Other than the mobile issues, it's a nice idea and pretty clean looking site. I'd reduce the images in size, especially the gigantic brand logos scrolling across the bottom. Make it more of a dashboard and less like a slideshow.


I'd be interested in a service such as this for building custom servers. I currently custom design and pay to have them built for my company.


Serious question: why? I would think that for servers, the lower cost and easier replaceability of buying standardized machines from an OEM would outweigh any benefits you could get from hand-selecting components.


In the UK there has existed for several years something almost exactly like this in the form of [PC Specialist][0]. Well worth checking out and in my experience more pleasant to interact with than this website (a simpler interface, without all the unnecessarily huge images and so on).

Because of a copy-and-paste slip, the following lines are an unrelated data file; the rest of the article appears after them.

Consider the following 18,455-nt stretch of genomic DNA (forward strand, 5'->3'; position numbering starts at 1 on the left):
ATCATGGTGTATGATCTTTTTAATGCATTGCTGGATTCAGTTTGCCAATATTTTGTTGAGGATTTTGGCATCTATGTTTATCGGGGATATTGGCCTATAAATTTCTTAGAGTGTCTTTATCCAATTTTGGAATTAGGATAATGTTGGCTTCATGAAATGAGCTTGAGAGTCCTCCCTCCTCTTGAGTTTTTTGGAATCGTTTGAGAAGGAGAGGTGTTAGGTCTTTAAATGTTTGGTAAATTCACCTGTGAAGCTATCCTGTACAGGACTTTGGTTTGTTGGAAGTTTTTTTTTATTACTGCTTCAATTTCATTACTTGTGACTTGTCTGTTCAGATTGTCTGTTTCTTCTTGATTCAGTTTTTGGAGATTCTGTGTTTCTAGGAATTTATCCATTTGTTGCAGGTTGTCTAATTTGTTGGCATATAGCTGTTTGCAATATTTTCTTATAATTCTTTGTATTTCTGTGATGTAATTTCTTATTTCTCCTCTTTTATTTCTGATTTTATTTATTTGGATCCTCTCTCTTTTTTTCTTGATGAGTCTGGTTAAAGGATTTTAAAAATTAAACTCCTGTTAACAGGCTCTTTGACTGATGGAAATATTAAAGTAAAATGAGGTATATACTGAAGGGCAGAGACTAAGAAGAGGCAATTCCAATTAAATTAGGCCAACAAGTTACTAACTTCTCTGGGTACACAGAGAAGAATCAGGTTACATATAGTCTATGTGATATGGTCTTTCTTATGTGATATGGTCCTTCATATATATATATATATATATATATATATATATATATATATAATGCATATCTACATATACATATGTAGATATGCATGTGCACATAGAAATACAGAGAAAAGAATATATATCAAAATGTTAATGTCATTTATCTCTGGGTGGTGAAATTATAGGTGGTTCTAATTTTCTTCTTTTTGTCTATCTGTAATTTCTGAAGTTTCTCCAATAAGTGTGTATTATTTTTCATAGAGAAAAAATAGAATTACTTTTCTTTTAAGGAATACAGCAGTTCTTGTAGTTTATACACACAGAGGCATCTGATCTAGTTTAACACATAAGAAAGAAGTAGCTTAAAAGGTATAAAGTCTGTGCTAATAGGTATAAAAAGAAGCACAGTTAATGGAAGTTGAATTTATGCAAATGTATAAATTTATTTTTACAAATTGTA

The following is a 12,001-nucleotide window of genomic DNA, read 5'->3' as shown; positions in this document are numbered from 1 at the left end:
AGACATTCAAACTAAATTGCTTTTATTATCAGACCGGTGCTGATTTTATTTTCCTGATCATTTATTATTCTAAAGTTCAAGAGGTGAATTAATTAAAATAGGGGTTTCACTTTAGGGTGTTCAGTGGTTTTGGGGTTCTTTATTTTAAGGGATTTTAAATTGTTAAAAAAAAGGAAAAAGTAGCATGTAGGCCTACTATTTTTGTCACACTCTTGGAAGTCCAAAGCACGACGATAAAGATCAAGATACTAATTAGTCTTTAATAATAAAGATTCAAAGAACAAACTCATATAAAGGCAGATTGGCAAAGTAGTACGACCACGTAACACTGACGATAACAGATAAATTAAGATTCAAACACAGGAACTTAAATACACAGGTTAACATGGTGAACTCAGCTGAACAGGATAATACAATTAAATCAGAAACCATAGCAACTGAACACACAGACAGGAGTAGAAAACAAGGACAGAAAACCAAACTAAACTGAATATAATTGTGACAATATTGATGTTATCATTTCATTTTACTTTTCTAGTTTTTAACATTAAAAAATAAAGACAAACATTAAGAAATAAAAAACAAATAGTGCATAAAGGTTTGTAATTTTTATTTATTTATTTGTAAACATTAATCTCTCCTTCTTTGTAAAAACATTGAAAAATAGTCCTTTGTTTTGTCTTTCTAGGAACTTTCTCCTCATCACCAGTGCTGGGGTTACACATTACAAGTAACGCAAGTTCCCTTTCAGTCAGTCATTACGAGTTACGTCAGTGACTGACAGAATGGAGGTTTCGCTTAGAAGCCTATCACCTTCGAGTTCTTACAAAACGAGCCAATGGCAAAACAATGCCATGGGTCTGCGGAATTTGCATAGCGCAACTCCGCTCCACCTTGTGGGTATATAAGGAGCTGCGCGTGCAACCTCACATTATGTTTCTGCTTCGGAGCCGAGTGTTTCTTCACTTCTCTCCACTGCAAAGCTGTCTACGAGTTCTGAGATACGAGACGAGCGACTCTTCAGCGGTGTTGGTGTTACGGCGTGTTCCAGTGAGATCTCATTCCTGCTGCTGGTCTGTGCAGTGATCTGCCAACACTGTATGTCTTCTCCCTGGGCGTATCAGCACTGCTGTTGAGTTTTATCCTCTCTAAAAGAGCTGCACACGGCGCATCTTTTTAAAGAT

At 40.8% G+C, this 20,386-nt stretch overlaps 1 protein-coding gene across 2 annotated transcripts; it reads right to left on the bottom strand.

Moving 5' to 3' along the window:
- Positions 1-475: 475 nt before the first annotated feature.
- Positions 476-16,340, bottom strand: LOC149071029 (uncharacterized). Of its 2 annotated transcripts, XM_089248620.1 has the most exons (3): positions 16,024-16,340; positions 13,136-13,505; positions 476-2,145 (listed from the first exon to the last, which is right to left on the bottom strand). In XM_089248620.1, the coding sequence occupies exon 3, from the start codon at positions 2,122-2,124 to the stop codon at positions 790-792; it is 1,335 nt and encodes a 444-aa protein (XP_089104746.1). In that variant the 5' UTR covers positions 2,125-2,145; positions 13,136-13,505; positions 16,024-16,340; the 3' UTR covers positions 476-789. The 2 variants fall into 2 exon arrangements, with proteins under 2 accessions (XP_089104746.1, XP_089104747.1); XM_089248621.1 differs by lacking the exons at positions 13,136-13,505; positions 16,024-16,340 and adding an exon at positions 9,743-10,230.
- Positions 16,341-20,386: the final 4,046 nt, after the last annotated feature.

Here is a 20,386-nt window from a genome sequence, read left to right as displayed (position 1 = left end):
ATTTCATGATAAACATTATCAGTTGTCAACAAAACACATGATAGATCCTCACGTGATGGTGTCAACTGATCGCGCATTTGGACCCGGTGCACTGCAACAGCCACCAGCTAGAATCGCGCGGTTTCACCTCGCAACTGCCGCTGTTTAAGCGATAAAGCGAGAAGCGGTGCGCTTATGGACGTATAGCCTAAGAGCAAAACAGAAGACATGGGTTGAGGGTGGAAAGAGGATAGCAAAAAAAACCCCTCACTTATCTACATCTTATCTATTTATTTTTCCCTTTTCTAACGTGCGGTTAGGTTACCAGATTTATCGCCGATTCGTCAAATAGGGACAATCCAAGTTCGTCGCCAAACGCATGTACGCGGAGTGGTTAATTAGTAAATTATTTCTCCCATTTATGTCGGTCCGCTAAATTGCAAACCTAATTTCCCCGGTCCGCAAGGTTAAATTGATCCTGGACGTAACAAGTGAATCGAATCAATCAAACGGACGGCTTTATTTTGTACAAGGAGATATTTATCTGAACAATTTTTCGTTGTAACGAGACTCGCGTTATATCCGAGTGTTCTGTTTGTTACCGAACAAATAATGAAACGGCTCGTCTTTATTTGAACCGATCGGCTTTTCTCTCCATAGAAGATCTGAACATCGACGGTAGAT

[0]: http://www.pcspecialist.co.uk/


It would be nice if after configuring a pc, I could just copy the URL and send it to someone and have it display the pc I had configured.

Still, cool site!


Ditch the notices/warnings. Eg:

  > Don't worry about hardware compatibility, the following components are safe to be used in the same PC build.
It looks like an error, which it isn't. Instead, convey this in the UI--eg a small "100% compatible" / "compatibility guarantee" badge next to each product.


The most daunting part of building a custom computer is usually validation of the component quality and, more importantly, how they'll wind up working together.

A rating / review of component selection by power-users is all that's missing here for me.

Beyond that this is brilliant and simple - I'm surprised that NewEgg doesn't offer something like this.